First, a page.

Medicine interviews for Glasgow University usually start in December and run through to March. This has been confirmed as the date range for 2023 entry.
To shortlist candidates for interview, all applications are checked to ensure that they meet the minimum academic, Personal Statement and reference requirements. Those who pass this initial academic screening are ranked based on their UCAT score.
The UCAT cut-off score for 2022 entry was 2640. This cut-off varies each year, depending on the competition.
The highest-ranking candidates will be invited for an interview. Glasgow aims to interview around 1000 candidates for 2023 entry.
For 2021 entry into the A100 course, there were 2440 applications for 325 places. Of those, there were 899 interviews and 524 offers were made post-interview.
Glasgow begins to send interview invitations on a rolling basis from December onwards.
Glasgow University uses the panel interview format for its Medicine interviews. There will be two interviewers. There are usually two panels (Panel A and Panel B), and the whole interview process lasts for around 30 minutes. Panel A questions focus on being a Doctor and your ideas about this, whereas Panel B questions focus on ethical scenarios and discussion.
As exceptions, for 2021 and 2022 entry, the interviews were adapted and held online. Interviews will continue to be held online via Zoom for 2023 entry too.
International applicants should also be prepared to attend an interview.
At Glasgow University, the following topics are typically covered in Medicine interview questions:
Sample questions might include:
Impress both panels
Glasgow’s interview process is a little different from other Medical Schools, so it’s a good idea to be prepared. At Glasgow, you’ll be interviewed by two panels, with two interviewers on each panel.
From the applicant waiting area, candidates will be divided into two groups – A and B. One of the groups will use the waiting time to read and select one from two scenarios to discuss. The other group will wait.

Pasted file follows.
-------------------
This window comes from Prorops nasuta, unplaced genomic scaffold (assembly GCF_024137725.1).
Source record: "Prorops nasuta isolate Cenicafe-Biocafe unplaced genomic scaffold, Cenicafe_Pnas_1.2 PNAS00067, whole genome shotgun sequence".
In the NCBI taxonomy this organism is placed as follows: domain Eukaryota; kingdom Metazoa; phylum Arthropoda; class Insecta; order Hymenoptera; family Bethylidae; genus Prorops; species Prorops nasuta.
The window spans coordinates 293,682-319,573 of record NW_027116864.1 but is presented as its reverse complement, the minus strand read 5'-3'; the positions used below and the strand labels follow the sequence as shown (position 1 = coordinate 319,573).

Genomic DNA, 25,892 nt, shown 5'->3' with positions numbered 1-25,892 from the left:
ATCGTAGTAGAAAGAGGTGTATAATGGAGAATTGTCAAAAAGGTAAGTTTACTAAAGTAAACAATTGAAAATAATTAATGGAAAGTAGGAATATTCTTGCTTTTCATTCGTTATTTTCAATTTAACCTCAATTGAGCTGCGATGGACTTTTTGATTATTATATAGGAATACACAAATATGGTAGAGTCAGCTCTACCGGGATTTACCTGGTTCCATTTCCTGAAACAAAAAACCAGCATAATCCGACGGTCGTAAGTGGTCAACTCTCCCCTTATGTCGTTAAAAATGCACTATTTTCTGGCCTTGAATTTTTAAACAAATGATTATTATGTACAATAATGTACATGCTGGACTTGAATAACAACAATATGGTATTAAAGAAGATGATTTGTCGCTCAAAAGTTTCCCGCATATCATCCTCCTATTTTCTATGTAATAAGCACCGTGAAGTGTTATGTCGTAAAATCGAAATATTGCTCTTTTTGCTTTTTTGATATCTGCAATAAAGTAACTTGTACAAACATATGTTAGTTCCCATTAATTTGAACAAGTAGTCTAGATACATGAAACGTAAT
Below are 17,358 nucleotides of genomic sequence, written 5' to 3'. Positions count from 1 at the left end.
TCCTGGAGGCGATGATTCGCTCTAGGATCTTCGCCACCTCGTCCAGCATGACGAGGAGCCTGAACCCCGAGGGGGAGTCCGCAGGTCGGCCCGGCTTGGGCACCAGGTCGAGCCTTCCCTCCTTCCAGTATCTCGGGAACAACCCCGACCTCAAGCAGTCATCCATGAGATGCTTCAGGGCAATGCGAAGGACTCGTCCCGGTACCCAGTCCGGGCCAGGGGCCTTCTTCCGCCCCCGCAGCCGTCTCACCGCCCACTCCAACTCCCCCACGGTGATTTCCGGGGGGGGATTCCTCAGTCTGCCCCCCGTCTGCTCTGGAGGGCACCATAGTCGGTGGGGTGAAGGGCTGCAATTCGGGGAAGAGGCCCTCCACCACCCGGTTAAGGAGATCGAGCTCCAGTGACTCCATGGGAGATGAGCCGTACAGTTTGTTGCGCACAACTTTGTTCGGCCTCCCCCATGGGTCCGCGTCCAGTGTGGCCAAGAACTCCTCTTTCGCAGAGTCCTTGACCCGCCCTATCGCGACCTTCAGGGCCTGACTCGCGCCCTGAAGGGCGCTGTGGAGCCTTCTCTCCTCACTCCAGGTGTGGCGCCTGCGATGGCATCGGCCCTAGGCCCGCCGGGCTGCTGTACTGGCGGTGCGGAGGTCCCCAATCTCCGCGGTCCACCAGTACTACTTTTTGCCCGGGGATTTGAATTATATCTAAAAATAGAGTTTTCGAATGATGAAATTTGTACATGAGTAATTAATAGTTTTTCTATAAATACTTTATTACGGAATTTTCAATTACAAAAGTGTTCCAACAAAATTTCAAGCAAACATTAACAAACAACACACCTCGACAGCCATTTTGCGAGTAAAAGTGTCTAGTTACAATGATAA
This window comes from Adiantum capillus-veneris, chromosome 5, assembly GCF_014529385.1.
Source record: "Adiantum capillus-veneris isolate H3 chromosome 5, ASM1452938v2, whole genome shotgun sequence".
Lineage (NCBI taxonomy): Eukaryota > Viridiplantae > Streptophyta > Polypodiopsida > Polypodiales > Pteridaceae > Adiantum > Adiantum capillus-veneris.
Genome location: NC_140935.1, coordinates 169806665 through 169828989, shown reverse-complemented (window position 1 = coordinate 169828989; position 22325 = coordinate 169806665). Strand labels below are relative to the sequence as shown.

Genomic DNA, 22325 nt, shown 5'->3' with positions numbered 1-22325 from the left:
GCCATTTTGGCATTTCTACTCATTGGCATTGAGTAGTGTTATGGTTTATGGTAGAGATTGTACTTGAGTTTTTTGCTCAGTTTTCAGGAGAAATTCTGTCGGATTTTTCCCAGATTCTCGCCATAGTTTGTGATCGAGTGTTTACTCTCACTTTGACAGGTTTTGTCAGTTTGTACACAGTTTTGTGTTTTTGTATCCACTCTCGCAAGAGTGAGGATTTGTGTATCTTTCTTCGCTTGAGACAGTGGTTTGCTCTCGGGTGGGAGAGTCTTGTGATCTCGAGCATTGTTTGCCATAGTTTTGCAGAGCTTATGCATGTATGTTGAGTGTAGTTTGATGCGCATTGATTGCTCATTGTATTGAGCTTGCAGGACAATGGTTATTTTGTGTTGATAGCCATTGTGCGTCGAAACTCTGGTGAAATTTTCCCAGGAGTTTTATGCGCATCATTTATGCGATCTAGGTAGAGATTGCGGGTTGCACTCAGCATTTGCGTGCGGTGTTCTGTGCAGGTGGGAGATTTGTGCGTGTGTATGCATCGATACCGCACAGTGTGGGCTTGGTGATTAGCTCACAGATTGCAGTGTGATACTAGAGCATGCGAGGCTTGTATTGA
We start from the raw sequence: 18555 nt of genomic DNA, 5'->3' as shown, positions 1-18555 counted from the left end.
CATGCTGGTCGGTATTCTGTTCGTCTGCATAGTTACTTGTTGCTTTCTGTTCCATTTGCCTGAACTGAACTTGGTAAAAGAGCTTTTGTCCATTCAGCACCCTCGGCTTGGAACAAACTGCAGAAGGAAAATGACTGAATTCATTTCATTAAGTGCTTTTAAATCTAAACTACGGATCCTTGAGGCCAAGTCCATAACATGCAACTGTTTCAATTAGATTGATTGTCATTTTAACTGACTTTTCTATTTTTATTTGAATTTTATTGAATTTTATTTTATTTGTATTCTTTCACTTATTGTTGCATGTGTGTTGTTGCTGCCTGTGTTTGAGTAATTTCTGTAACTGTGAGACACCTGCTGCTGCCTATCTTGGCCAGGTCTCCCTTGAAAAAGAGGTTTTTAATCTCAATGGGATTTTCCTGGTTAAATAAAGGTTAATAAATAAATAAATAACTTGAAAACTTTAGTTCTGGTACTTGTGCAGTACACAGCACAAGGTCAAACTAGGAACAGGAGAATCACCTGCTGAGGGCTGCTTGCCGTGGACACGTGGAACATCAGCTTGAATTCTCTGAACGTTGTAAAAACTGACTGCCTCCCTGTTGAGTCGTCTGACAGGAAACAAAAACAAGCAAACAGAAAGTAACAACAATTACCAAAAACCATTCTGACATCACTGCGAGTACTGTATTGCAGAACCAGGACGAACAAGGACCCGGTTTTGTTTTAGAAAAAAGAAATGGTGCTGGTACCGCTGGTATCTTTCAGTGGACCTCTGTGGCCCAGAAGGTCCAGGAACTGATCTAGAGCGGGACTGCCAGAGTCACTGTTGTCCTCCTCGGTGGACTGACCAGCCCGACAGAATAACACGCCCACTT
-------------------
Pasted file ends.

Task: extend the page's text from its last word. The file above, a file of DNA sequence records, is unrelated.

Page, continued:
Candidate groups A and B will go into their respective rooms for interview. Those who have just selected a scenario will be expected to discuss it at some point during this interview panel.
After the first panel has finished, candidate groups A and B will again wait. One of the groups will use the waiting time to read and select one from two scenarios to discuss. The other group (who have already discussed the scenario they chose) will wait.
Candidate groups A and B will go into their respective rooms for their second panel interview. Those who have just selected a scenario will be expected to discuss it at some point during this interview panel.
Read the scenario carefully
It can be hard to concentrate when you’re so nervous, but make sure you read the scenario you are given carefully, as you’ll be speaking about this with your interviewers. You could use the reading time to consider some of the questions they may ask you about the scenario.
A good way to practise for this is to read and then discuss a news article or ethical scenario with a family member or friend, asking them to ask you questions about it during the discussion.
To keep up-to-date with medical news at the same time, the article you pick could be a recent development in Medicine or health, or an ethical debate.
You will have been told this time and time again, but practice makes perfect for panel interviews.
You can use our Interview Question Bank and get someone like a friend, family member or teacher to ask you questions. Practise until you are comfortable with any question and your answers come naturally.
Make sure you practise the typical panel interview favourites, such as:
Being interviewed does not guarantee an offer of a place to study at Glasgow. The decision of an offer of a place will be based on performance at interview. No other factors will be considered at this stage.
Glasgow usually makes offers by late March each year.
Loading More Content